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Public-Private Partnerships are Essential to Strengthen Cybersecurity Globally

Mar 27, 20235 mins

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Cyberattacks are on the rise, and so are the chances that your organization will fall victim to a breach. More than 84% of organizations experienced at least one cyberattack last year. While many widely recognized attack vectors like phishing emails are here to stay, we’re observing enterprising cybercriminals evolving their methods and relying on increasingly sophisticated and complex attack tactics to infiltrate networks.

From introducing threats with APT-like attributes to reimagining existing botnets and code, they’re making what’s old new again and enhancing their tactics. As bad actors take a “work smarter, not harder” approach, they can do more with less, which is concerning. At the same time, organizations are also wrestling with another challenge: An abundance of unfilled positions because of the cybersecurity talent shortage. A recent study shows that 3.4 million additional cybersecurity practitioners are needed to fill open roles. And nearly 70% of security leaders say their organizations face additional risks because of the ongoing skills shortage.

Cybercriminals aren’t slowing down anytime soon, and there’s no silver bullet to mitigate the cybersecurity talent gap. Yet cybercrime impacts everyone, from individuals to corporations to governments, and the consequences of experiencing a breach are often far-reaching. One of the most effective—and often overlooked—actions we can take as an industry in addressing these pressing issues and fighting against cybercriminals is collaborating by building partnerships. Cultivating relationships and sharing information creates trust, and greater trust among public and private organizations opens the door for more intelligence sharing to not just keep up, but stay ahead of cybercrime.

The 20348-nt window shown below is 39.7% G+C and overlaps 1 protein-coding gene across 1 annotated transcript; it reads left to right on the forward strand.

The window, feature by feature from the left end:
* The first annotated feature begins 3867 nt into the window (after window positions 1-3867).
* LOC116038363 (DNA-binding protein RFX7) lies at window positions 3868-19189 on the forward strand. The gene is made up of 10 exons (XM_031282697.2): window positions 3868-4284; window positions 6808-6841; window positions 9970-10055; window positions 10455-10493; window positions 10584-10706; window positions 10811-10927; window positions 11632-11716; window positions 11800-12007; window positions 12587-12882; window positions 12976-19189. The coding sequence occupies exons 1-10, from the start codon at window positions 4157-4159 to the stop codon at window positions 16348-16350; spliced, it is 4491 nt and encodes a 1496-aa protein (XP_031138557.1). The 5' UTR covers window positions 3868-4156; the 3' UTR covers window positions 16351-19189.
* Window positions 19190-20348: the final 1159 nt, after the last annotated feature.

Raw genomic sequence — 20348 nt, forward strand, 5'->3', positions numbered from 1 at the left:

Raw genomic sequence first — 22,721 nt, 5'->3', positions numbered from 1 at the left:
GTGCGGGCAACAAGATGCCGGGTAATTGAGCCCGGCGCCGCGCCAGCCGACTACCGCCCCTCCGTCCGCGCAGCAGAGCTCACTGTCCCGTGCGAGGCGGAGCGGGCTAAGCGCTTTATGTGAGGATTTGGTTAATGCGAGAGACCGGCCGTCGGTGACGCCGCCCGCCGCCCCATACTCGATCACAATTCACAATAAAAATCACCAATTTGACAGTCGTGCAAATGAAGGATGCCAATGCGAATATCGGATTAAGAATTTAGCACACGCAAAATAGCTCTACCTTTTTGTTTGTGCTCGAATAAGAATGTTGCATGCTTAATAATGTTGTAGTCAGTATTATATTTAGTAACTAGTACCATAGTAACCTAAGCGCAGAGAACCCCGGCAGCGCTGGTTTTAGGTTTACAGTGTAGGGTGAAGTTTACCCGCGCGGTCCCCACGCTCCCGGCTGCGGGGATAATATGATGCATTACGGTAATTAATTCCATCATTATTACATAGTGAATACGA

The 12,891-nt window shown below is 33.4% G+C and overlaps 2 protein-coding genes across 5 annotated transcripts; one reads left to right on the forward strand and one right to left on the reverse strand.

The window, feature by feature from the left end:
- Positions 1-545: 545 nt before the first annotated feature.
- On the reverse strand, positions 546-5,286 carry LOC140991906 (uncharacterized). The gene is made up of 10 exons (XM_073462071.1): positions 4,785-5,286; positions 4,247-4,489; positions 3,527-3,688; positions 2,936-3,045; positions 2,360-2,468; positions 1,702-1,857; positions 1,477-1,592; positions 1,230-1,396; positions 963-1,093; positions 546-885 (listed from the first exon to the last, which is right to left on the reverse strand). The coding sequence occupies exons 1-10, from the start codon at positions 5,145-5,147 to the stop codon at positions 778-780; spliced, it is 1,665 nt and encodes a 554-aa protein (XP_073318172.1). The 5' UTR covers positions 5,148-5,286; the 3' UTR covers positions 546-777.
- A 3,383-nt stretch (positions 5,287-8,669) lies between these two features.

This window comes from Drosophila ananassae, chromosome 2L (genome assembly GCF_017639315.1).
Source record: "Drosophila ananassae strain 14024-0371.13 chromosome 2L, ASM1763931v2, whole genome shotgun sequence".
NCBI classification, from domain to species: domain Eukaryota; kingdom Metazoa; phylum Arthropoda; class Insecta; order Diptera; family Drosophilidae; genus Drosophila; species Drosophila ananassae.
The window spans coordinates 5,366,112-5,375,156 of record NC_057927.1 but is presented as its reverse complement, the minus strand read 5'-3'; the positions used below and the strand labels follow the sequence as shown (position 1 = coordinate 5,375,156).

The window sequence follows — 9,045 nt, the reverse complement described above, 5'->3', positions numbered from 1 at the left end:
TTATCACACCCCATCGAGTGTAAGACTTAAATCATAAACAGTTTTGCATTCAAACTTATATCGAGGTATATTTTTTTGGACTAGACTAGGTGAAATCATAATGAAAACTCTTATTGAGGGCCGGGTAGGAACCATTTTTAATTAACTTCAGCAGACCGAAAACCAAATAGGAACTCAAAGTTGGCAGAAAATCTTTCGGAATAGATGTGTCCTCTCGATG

Strong Partnerships Drive Knowledge and Intelligence Sharing

There are many silos in the industry, and no single individual or organization has complete insight into all the threats that exist. Halting bad actors in their tracks requires a coordinated, unified front.

Threat intelligence sharing is vital so that organizations can act quickly on information, enable the proper protections within their environment, and disrupt cybercrime activities. Entities that gather and distribute threat intelligence often do so with a particular sector or goal in mind—meaning that they’re focused on just one piece of the puzzle.

This is why partnerships are crucial to disrupting cybercrime. Today’s security professionals need a comprehensive view of the threat landscape to make the best decisions about securing their organization’s networks. By sharing threat intelligence and working with other threat intelligence organizations, we can improve protections for organizations of all sizes and across all industries, enhancing the effectiveness of the entire cybersecurity industry.